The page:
We left from Delhi two days ago, and I was supposed to pick her up at 6 since we had a bus to catch. We were travelling to this place we found very last minute, quite offbeat at the time, in the valley of Kullu district. The reason I blindly agreed to this place was because it was quite close to the ruins of an ancient temple I heard about. To my consternation, the cab drivers kept cancelling on me, so she ended up picking me instead. We were meeting after a year, so when we were inside the cab, our conversation, dominated earlier by so many questions about our whereabouts in the past couple of months, had suddenly begun to spin around a common anxiety about why we didn’t keep in touch. I’ve done that before, stopped being part of other people’s lives, but this time I was not expecting to go away like this. We met on a trip last year and became really good friends, we talked about books, paintings, writers, office routines, just everything. Even after coming back there seem no end to our conversations. But one random day, I woke up with this alienated feeling that too many folks were able to see me. I lost it. I was contained by this overwhelming desire to hide again. But I never found the reason for it; she realised this, so she started telling me about how badly she’d fallen victim to office politics again. By the time we reached the station stop, we’d forgotten about the year in between when we were apart from each other and had become friends who had bid farewell at the very same place after our last trip. We booked a homestay on the banks of the Sainj River. Given the dorm wasn’t our first choice, we were glad we found a place at the last minute. We were a bit tired with last night’s travel, so we decided to sleep for a couple more hours and woke up around noon. The window to our room opened to a yard filled with tulips and apple orchards; occasionally we found the owner’s dogs running after butterflies or sleeping under the sun, and behind them were snow-capped mountains. “All the mist and wind makes them look unreal like a hazy wallpaper.” she said half woken looking out of the blanket with one eye. “And somehow the person holding the wallpaper has, without us noticing, stuck it next to our faces. “They are so big.” After getting up, we had some mushroom thukpas with ginger lemon tea and went strolling across the town. The town was surrounded by small villages, which are home to many locals, and had cafes along the riverside. The inside of the city had flea markets with old shops selling handwoven woollen clothes and Tibetan food, and bakeries around every corner. Homestays were generally built around the corners of the town to provide visitors an experience of solace and also help the town not get too crowded and lose its essence. At the end of the main road was the bridge over the river, which used to be closed during the monsoon due to the heavy water flow. It was covered with Tibetan prayer flags, which come in a set of five colours, the “five pure lights,” and are used to bless the countryside. From there, one can see the riverside of the town. The whole day we spent in the town, we went over the bridge and sat on white boulders by the river while our naked feet tried to get used to the cold glacier water and the butter-colored sun kept us warm. After that, we stopped by a florist, and I bought her flowers, telling her that “no one else would.” She was pissed. I tried to give back the flowers, saying that I just wanted to plant the joke, but I didn’t get those bucks back.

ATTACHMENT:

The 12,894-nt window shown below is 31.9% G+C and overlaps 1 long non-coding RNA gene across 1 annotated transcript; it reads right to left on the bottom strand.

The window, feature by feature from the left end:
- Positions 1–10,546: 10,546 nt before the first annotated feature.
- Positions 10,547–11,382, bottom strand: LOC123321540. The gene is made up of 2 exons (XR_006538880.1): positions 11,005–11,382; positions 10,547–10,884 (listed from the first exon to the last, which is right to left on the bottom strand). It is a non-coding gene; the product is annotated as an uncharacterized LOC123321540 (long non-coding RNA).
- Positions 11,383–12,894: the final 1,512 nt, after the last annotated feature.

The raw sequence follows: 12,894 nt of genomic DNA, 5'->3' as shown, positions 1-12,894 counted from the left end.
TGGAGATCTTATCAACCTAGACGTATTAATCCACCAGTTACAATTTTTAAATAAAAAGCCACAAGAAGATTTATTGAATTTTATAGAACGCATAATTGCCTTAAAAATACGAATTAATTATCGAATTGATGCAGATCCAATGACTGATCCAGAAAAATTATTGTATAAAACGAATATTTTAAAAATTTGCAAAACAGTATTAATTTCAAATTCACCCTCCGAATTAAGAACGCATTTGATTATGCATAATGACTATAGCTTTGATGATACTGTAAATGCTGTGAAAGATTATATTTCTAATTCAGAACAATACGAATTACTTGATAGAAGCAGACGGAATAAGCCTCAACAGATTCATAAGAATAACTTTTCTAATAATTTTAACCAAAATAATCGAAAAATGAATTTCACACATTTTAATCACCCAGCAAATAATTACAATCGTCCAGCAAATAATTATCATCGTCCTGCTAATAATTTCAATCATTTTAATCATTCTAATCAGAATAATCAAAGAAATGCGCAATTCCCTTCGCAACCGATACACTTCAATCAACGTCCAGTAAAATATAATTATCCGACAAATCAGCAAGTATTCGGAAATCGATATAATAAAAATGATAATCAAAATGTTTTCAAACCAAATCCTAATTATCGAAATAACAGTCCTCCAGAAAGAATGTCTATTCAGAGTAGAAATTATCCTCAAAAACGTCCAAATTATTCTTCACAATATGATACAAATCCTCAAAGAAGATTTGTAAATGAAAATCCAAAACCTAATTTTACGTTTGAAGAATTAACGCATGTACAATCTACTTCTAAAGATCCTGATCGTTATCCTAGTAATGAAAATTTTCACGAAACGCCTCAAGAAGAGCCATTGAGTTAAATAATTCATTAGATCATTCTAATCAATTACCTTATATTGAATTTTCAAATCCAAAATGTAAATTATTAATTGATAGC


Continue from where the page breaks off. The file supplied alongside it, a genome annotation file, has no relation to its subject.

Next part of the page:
We reached back at our stay past 8 and sat at the terrace which was filled with the butter-coloured moon light, drinking hot lemon tea and having stuffed parathas for dinner, reminiscing over the disasters of the last trek as the moon rolled around the sky like a umbrella blown by wind; at one time the moon was so close to the mountain, that all it would take for us to scramble up, was a ladder prop against it. Toward the east, places on the nearby mountains were twinkling with stars. Soon it was too cold to sit in the open, so we went downstairs into the common area, which was filled with old, torn books that longed to be picked up.